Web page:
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I felt the book gave a true picture of what the maids endured during this time. My mother worked as a maid and I always felt she was not treated as a "human" because of what she did. Her employer reminded me of Hilly, it did not matter who the person was, Hilly felt she was helping because she employed the maid, not that there was a lesson to be learned from their meeting. Hilly's insensitivity is displayed today, those who have and the have-nots.
I think this is an important book because of the bigger picture it provides. Some have criticized it for dialect, inconsistency, and inaccuracy. The author addresses these issues in her note, and does not claim the book to be perfect. It is my opinion that she exposes the overt racism well, but she exposes the subtle racism in a masterful way. Subtle racism is still a large problem today, and this book brings attention to a still relevant issue by giving us a background of the attitudes our parents and grandparents had. Literary perfection is not the point of this book, although it is well written. I will read this book again in the future and watch the movie when it comes out. Reading this book gave me a glimpse into the lives of these black women (and their oppression) that I will never forget. I am sad that this is a part of our history as Americans, and I think it is important to talk about it, bring attention to it, and never forget how they were treated, and to recognize how wrong it was.
Writing it Safe
I found the book enjoyable yet shallow. I was truly disappointed at the end. The platform was set for a real dialogue about race, class and equal rights and somewhere in the middle the opportunity was missed. It was as if the writer became scared and watered the issues down as not to offend anyone. The book lost its heart and purpose. The writing was safe.
I think the book deserves the credit it has been receiving, now the movie...I'll see, that may be a different story.
Civil Rights through a soap bubble
Determination on Skeeter's part is what drives this book. What starts out as a quest to find an answer to a question, finds it's own path, in the context of the times.
It is understandable that one may want their voice heard, but because of circumstances they are unable or unwilling to express them.
The early sixties was a time that deserves stories such as this. It was a time when change was coming, the tree of segregation was being pruned - twig by twig.
Then in 1965, that tree was struck by lightning - The Civil Rights Act severed that tree.
The Help is just one story, on the branch of that tree.
That is what I liked about the book; most everyone in the book branched out and helped to change the times.
I sense that the movie is going to focus on the characters that were uprooted...I hope not.
I am shocked that this book has become a best seller. I found it both intellectually and emotionally dishonest to the point of cringing. The author's voice of the black maids came across as hokey and patronizing. The "good" white character of Skeeter, weak and one dimensional. I find it astonishing this writer is being taken seriously as a major new talent. I didn't even find the book that readable after about the first fifty pages. Why would Minnie and Abilene agree to being interviewed by such a callow and opportunistic character as Skeeter was beyond belief. All the characters are so emotionally and politically naive it insults the reader's intelligence.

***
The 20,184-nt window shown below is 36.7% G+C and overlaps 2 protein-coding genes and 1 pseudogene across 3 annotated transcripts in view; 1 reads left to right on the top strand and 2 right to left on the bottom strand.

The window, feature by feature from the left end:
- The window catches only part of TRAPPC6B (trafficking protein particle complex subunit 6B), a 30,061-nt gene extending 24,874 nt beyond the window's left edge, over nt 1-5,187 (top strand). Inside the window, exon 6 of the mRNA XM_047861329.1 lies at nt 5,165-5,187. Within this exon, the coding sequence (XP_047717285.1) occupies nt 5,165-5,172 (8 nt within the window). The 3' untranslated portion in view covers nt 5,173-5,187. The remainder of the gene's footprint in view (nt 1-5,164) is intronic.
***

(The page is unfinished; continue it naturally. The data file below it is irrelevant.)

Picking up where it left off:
Terry Smith, M. A.
An exceptional and enthralling account of the old South
I could not help but cry as I read Stockett's novel of interest. I could not put the book down, for I am a product of both a mother and a grandmother who served as the "HELP." The stories they related to me in my adult years were unbelievable and heart-wrenching. The things they tolerated, yet they remained quiet and cooperative, knowing that all they endured was for their babies to have a roof over their head and food in their little stomachs. Stockett has done a superb job in capturing the real flavor of that era about which America does not wish to verbalize. I can hardly wait for the movie adaptation to appear. Indeed, I am a fan of this great writer.
Children of the help
My grandmother was "the help". I grew up knowing that she'd spent her life loving children like MaeMo. She told me stories about the children who needed her to love them. I have a picture of my grandmother right out of Miss Leefolt's bridge club, where she's holding a silver tea service; wearing a freshly washed white uniform just like Aibileen. Thankfully, unlike Minny, my Grandmother didn't groom my mother to grow up and get her own white family. While The Help captured the complexity between the Black domestics and the white families they proudly served, the children of the help have a side that's yet to be told.
How did this exist?
I grew up in the time frame described in The Help. I was the white child loved and nurtured by the black maid who ate in the kitchen and used a separate bathroom. I can not explain how amazing and freeing it is to finally read something like this book that captures such a difficult and confusing part of my young life so clearly. My mind will never really be able to come to rest with what my childhood taught me about race. I have an illusion that all black women are loving and a guilt for every bad thing all black people have suffered. I know the truth but my emotions are still stuck back in my young years where the black and white people I loved so much seemed not to notice all the meaness. I have long ago given up trying to resolve my feeling but it is very good to know my experience is understandable and shared by others who lived through this time of social insanity.